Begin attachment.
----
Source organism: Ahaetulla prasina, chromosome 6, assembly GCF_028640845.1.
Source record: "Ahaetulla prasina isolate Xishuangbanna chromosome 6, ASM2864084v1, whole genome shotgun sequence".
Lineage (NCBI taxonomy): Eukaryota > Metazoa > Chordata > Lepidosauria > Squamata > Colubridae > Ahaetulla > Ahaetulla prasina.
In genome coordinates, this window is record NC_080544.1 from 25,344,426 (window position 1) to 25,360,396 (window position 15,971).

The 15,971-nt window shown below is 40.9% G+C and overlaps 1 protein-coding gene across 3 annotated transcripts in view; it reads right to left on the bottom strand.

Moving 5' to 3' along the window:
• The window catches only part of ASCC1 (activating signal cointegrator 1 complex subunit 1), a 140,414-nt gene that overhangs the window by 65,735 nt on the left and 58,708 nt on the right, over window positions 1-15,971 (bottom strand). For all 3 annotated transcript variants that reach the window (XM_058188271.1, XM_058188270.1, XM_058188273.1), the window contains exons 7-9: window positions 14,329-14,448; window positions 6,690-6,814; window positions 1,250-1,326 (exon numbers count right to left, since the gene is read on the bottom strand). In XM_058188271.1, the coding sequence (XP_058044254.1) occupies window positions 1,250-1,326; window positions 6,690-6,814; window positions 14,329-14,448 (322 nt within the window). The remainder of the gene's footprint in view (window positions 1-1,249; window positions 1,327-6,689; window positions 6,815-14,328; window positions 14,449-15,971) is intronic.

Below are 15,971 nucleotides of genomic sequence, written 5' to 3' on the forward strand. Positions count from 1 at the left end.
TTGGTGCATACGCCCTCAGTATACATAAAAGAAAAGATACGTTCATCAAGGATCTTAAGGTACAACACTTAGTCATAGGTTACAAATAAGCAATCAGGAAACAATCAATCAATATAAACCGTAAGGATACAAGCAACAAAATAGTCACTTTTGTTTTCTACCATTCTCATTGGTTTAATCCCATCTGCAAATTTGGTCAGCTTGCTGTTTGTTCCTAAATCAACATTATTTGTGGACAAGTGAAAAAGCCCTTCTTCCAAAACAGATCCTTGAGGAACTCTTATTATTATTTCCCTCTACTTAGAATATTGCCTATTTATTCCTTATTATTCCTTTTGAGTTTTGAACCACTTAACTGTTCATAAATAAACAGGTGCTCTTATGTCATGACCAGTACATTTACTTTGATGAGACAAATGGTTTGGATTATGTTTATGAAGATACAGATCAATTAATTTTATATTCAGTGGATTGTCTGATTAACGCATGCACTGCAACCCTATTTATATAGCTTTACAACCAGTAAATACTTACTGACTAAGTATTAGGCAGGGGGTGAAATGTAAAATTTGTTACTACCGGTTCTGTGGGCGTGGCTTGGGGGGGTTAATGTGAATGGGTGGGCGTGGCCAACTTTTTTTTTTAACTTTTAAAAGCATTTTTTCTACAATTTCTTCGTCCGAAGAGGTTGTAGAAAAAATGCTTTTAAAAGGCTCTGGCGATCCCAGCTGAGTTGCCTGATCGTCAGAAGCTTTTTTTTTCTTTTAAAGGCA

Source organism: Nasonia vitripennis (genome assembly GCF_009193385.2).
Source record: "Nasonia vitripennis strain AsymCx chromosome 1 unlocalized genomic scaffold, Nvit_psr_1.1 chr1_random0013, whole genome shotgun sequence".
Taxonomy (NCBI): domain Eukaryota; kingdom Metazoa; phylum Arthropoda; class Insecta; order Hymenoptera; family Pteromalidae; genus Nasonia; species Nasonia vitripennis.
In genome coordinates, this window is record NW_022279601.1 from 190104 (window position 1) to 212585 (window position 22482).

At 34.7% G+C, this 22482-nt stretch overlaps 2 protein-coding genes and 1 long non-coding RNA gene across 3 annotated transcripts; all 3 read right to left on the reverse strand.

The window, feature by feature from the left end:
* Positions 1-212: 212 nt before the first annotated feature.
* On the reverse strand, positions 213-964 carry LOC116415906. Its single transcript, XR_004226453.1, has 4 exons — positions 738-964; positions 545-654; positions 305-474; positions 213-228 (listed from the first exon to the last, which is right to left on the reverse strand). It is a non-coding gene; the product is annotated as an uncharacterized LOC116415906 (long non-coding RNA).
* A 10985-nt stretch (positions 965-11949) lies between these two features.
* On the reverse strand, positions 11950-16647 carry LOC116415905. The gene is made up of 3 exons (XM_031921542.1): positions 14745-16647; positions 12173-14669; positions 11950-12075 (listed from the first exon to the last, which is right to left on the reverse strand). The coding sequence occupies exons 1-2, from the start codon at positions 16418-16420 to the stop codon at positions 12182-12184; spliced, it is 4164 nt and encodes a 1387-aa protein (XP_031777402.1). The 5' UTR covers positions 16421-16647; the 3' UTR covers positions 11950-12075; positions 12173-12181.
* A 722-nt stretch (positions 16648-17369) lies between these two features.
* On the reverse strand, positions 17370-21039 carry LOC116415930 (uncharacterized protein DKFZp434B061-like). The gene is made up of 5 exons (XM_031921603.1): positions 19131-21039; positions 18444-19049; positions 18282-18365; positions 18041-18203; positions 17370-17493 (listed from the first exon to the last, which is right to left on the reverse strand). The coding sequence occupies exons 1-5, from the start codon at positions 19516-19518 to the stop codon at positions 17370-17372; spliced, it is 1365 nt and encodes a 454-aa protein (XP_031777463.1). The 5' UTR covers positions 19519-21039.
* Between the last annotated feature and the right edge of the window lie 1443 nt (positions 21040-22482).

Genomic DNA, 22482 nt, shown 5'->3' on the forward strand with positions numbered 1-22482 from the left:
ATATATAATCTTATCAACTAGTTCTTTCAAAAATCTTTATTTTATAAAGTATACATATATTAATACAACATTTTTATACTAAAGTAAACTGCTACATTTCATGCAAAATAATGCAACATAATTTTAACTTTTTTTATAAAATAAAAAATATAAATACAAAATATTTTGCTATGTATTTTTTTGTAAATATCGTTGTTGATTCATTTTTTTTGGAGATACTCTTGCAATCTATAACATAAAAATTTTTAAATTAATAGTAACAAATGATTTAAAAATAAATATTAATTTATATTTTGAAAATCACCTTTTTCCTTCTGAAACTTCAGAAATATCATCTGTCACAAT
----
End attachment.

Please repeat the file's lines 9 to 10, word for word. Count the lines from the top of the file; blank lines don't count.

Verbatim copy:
TTGGTGCATACGCCCTCAGTATACATAAAAGAAAAGATACGTTCATCAAGGATCTTAAGGTACAACACTTAGTCATAGGTTACAAATAAGCAATCAGGAAACAATCAATCAATATAAACCGTAAGGATACAAGCAACAAAATAGTCACTTTTGTTTTCTACCATTCTCATTGGTTTAATCCCATCTGCAAATTTGGTCAGCTTGCTGTTTGTTCCTAAATCAACATTATTTGTGGACAAGTGAAAAAGCCCTTCTTCCAAAACAGATCCTTGAGGAACTCTTATTATTATTTCCCTCTACTTAGAATATTGCCTATTTATTCCTTATTATTCCTTTTGAGTTTTGAACCACTTAACTGTTCATAAATAAACAGGTGCTCTTATGTCATGACCAGTACATTTACTTTGATGAGACAAATGGTTTGGATTATGTTTATGAAGATACAGATCAATTAATTTTATATTCAGTGGATTGTCTGATTAACGCATGCACTGCAACCCTATTTATATAGCTTTACAACCAGTAAATACTTACTGACTAAGTATTAGGCAGGGGGTGAAATGTAAAATTTGTTACTACCGGTTCTGTGGGCGTGGCTTGGGGGGGTTAATGTGAATGGGTGGGCGTGGCCAACTTTTTTTTTTAACTTTTAAAAGCATTTTTTCTACAATTTCTTCGTCCGAAGAGGTTGTAGAAAAAATGCTTTTAAAAGGCTCTGGCGATCCCAGCTGAGTTGCCTGATCGTCAGAAGCTTTTTTTTTCTTTTAAAGGCA

Source organism: Nasonia vitripennis (genome assembly GCF_009193385.2).